The governor's goalposts have moved far away from the initial goal of "flattening the curve." And with months worth of data to demonstrate the utter uselessness of these measures, it is now clear that his policy decisions have nothing to do with "science" or evidence of any kind. What is also clear is that he has no intention of relinquishing the power he has obtained as a result of this virus, under any circumstances.
It is as if the state of California has been assaulted by a hostile foreign power. A power intent on crippling the engines of productivity that keep ordinary people alive, and on breaking the spirits and psyches of those people. For the past six months, the government of California has been waging a war of attrition on the people who live here.
For those who don’t mind spoilers, here’s how this ends: As a massive wealth transfer from small, independent business owners, to large banks, corporations, and to the state. It will be a monumental blow to the ability of anyone to live without being either dependent on the state or an employee (remember that new law about contract workers?) of a large corporation.
So How Do We Fix This?
Californians have a problem: The government of California. The question is how to resolve that problem peacefully. As frustration and economic hardship grow, the danger of violent revolt becomes more real. To avoid this deadly and destructive (and likely counterproductive) outcome, it is critical that we find peaceful solutions now.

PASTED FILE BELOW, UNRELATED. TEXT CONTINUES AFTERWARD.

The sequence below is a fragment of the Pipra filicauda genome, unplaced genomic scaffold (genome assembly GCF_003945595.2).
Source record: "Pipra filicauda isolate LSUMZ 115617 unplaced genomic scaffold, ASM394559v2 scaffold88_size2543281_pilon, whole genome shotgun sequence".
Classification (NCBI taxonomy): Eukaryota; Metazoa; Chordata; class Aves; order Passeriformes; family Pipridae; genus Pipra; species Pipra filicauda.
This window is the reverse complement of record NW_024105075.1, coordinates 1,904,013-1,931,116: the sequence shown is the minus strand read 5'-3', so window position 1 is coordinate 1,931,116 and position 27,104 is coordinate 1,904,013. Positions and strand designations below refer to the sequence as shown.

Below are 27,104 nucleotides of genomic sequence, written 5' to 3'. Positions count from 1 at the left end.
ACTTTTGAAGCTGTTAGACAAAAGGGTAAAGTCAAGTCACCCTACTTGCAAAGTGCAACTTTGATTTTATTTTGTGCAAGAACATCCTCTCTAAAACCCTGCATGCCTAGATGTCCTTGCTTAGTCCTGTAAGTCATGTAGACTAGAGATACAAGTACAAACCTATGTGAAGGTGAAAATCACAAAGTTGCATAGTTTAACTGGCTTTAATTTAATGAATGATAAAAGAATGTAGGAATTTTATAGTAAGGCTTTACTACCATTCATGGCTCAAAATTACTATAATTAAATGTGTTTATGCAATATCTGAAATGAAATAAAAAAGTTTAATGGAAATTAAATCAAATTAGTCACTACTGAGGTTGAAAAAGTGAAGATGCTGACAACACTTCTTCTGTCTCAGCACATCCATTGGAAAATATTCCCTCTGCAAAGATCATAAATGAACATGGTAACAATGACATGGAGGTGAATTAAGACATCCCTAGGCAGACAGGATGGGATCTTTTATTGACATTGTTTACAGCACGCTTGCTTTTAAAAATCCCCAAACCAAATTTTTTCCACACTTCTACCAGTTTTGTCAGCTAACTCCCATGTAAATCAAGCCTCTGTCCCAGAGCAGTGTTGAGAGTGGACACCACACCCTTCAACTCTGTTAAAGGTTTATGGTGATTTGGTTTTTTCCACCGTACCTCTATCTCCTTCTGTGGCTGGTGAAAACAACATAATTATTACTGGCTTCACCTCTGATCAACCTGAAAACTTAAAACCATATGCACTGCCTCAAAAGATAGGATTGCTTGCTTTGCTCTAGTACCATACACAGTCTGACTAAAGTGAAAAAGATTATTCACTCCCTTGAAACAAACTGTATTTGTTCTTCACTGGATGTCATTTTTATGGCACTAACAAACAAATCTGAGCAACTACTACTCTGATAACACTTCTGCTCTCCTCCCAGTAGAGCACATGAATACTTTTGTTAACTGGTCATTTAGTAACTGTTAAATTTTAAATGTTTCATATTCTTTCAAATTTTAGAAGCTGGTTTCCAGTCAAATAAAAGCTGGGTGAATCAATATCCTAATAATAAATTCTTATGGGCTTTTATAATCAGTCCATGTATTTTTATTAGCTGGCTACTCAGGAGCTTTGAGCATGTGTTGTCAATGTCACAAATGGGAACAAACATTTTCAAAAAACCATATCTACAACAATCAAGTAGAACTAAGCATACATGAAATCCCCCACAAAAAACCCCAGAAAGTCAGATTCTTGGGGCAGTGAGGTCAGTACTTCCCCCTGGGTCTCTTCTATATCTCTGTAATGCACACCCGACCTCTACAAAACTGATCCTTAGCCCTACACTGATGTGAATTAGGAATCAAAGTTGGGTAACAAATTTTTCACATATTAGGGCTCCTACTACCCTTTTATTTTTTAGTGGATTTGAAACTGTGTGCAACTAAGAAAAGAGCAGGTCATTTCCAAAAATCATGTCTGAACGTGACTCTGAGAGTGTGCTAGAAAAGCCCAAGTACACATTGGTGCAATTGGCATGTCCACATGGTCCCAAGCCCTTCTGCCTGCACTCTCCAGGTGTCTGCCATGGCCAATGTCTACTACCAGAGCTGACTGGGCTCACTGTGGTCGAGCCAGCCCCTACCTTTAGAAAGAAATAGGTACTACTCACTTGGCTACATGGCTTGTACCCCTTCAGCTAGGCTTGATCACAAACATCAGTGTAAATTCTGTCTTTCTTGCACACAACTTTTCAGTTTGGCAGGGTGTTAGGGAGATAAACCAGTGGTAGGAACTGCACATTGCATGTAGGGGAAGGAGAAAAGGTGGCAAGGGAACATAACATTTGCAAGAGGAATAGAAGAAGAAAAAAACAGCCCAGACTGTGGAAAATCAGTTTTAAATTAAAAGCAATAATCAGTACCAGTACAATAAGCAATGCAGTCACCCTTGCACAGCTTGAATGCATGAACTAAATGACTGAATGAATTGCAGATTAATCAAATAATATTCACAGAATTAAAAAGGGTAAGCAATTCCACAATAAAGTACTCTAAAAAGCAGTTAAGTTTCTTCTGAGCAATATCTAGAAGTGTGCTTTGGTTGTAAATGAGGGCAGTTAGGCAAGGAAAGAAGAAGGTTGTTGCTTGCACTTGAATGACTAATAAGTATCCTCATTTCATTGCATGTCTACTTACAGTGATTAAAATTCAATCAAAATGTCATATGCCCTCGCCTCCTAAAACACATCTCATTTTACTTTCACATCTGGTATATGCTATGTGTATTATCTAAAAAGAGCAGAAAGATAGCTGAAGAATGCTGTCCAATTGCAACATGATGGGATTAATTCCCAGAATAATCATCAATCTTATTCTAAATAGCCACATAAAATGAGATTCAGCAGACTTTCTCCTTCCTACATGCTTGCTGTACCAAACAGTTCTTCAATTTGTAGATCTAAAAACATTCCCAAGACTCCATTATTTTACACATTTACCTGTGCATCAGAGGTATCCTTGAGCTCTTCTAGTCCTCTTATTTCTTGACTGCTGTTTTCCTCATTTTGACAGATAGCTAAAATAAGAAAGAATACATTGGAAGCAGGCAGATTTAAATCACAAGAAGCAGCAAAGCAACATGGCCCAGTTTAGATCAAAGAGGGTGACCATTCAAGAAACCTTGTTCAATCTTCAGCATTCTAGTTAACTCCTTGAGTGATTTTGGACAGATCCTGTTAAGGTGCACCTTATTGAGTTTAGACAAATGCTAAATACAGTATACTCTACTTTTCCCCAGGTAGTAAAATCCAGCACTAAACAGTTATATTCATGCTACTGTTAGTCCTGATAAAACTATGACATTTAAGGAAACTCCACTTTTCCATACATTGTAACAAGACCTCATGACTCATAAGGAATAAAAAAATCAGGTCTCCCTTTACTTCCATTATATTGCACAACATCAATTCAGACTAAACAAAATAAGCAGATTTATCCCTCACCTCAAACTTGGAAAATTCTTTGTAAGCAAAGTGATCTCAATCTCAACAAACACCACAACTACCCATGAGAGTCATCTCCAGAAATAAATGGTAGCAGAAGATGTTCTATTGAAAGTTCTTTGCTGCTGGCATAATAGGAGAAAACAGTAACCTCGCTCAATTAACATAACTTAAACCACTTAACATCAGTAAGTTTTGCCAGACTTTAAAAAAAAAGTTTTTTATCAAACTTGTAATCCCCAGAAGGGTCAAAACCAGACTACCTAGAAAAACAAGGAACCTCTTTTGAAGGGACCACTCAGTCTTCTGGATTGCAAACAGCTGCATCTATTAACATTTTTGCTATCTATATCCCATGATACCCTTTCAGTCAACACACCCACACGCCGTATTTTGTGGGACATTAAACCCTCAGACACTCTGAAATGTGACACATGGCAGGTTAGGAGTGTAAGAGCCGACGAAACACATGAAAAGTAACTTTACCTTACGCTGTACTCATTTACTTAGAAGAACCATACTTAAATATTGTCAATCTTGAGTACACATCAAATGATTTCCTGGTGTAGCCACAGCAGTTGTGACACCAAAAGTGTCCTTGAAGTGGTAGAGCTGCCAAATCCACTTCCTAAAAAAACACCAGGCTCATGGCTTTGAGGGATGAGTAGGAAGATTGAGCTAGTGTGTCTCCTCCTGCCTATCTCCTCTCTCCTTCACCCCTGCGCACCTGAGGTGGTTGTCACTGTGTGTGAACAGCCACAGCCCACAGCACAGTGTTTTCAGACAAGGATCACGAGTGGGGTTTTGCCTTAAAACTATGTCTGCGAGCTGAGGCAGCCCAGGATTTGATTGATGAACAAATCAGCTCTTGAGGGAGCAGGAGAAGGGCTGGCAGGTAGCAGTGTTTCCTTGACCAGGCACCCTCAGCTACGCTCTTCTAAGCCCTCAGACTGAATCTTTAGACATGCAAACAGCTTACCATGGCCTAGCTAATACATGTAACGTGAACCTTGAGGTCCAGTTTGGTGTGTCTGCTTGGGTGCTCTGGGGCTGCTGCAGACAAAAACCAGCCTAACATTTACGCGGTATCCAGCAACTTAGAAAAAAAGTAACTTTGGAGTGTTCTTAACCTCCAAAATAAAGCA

The state has erupted in calls to impeach Governor Newsom, to have him recalled, and to vote the (largely Democrat) legislators out of office. Some are taking the governor to court over his unprecedented rights violations. One California church has already won a court battle over its ability to conduct indoor services, and the California Supreme Court has ordered Governor Newsom to respond to lawsuits filed on behalf of a group of schools and parents over his school closure orders.